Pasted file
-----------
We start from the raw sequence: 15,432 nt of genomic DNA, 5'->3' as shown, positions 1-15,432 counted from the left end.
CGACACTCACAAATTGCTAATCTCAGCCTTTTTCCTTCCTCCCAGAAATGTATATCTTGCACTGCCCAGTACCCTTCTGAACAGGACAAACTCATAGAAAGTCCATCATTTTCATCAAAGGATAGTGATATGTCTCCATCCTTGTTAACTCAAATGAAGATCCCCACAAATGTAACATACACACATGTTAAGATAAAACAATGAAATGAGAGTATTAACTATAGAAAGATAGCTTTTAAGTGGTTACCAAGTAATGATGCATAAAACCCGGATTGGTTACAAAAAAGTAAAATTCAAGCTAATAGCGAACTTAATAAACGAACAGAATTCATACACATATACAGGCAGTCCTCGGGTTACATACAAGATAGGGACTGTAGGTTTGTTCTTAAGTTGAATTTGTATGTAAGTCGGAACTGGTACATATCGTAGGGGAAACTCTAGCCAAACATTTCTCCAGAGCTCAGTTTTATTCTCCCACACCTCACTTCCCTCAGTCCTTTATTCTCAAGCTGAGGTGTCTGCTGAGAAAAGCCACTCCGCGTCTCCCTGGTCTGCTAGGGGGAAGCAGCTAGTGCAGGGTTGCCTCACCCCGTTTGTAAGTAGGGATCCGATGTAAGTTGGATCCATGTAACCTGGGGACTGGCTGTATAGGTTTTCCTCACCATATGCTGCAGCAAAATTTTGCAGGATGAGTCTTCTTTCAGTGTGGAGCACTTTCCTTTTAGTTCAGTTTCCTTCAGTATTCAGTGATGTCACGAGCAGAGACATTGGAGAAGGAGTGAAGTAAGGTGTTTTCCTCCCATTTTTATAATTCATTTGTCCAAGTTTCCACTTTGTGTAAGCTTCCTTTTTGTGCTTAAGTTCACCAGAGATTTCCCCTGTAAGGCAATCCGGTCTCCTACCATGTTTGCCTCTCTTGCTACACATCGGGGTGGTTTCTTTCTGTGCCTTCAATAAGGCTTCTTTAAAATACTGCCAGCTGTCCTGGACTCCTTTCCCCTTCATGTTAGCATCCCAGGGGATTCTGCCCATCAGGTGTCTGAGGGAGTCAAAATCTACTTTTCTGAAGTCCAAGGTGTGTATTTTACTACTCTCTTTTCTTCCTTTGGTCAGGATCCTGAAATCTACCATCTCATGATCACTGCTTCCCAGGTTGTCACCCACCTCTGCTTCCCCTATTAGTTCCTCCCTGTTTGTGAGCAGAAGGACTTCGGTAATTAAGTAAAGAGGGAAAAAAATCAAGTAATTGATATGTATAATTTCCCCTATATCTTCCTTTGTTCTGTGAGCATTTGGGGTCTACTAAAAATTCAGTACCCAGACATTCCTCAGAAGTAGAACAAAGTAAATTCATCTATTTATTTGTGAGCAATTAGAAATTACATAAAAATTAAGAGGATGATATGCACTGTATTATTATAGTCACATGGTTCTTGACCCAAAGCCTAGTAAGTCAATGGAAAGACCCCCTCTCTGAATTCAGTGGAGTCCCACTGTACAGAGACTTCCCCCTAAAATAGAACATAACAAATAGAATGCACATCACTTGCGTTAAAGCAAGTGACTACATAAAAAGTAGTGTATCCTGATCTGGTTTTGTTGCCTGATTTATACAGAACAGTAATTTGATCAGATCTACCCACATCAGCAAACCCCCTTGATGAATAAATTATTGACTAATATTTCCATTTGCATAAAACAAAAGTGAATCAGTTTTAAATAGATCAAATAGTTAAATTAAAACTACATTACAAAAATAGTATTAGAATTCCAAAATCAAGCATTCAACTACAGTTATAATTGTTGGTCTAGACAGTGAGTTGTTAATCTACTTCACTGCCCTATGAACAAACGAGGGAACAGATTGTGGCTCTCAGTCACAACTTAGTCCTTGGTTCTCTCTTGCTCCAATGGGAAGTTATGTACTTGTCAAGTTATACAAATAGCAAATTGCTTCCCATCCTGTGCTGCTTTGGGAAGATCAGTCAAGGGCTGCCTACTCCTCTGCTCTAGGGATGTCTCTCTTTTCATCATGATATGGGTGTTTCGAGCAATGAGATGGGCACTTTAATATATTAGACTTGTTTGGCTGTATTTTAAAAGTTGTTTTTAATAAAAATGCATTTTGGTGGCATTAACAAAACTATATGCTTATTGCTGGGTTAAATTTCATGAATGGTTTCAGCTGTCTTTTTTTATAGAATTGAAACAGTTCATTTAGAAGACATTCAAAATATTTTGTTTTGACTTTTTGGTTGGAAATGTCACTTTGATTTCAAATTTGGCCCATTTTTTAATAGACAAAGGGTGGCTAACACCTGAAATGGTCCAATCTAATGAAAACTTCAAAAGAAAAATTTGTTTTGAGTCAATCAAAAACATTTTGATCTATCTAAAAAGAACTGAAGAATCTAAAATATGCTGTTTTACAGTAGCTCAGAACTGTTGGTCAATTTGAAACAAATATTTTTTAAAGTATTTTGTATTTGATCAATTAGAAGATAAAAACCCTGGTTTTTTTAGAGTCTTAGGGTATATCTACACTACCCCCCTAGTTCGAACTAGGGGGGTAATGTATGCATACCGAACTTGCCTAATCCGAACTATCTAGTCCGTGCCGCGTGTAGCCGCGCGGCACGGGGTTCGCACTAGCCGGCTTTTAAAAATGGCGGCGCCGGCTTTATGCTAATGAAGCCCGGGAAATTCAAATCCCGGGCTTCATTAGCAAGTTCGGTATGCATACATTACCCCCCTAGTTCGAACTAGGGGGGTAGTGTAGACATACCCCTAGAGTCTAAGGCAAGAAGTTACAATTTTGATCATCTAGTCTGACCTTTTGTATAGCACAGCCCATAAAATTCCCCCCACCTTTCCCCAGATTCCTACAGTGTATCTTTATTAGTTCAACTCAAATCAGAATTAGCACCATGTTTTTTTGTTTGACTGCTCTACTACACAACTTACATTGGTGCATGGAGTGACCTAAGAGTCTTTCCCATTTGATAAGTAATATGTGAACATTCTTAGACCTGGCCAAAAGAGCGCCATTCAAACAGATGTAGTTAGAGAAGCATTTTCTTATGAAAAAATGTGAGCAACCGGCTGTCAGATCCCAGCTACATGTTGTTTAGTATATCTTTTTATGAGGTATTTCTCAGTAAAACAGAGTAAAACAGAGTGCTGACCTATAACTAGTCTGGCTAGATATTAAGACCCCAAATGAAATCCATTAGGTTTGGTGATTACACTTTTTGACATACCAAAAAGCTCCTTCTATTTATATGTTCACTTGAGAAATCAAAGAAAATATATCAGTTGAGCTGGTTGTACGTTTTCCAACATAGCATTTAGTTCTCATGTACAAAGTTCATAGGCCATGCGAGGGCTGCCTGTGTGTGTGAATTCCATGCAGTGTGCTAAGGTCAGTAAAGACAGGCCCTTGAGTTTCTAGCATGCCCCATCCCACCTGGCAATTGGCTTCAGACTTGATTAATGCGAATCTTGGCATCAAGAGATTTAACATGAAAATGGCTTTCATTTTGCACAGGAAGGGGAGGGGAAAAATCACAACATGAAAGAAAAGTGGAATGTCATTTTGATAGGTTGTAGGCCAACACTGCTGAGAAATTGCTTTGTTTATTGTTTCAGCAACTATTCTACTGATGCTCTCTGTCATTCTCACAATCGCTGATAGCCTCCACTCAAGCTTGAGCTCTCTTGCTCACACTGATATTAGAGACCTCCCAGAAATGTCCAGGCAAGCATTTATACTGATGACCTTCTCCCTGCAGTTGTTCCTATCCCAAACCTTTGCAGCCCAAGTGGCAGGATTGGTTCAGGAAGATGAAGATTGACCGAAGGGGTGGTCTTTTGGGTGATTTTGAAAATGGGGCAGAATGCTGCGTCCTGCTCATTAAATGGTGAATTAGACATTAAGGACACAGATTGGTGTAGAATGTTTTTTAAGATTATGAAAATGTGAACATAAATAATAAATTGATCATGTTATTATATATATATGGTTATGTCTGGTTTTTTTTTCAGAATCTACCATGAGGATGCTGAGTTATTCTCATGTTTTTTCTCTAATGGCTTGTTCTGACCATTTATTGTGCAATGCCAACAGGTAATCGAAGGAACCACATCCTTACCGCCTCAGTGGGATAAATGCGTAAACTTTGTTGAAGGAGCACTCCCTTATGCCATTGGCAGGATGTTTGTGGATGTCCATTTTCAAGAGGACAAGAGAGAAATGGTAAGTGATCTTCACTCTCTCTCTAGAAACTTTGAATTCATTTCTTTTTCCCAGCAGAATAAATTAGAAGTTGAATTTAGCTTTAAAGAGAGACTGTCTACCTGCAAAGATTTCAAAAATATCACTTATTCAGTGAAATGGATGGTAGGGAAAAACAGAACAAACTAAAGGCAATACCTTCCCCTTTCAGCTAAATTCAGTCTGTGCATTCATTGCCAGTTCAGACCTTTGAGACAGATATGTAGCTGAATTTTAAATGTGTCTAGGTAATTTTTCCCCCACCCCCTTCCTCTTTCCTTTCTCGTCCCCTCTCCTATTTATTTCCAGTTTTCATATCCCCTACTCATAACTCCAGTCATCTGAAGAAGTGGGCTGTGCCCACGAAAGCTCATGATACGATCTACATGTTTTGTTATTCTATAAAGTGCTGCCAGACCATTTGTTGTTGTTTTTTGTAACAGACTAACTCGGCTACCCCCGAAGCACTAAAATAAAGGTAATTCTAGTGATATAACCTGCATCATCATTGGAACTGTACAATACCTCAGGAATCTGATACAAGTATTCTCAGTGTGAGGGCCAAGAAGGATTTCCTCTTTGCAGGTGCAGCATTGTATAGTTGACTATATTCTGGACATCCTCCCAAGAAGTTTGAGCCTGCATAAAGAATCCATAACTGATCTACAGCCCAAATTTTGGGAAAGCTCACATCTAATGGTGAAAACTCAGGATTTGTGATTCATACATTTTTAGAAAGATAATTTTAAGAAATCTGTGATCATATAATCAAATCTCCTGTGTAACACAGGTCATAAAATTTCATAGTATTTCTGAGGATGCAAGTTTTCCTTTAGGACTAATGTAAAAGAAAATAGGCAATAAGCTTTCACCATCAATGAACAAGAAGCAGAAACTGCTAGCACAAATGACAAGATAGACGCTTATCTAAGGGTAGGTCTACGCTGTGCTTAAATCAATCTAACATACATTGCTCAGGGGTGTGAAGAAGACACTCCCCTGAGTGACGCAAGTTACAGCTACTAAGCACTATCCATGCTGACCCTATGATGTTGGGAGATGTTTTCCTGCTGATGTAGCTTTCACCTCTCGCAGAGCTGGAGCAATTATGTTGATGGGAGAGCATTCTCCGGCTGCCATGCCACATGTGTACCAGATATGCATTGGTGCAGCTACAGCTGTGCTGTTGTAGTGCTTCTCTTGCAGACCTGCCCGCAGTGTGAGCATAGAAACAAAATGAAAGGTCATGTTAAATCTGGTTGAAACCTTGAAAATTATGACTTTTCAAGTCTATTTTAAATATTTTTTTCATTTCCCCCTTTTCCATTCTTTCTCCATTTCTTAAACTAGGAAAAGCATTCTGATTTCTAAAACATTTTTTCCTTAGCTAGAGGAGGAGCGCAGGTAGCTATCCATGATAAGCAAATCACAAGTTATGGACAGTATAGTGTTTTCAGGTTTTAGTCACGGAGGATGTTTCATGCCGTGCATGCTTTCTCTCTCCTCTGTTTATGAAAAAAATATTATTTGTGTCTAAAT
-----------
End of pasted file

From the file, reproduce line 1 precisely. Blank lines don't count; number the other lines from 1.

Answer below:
We start from the raw sequence: 15,432 nt of genomic DNA, 5'->3' as shown, positions 1-15,432 counted from the left end.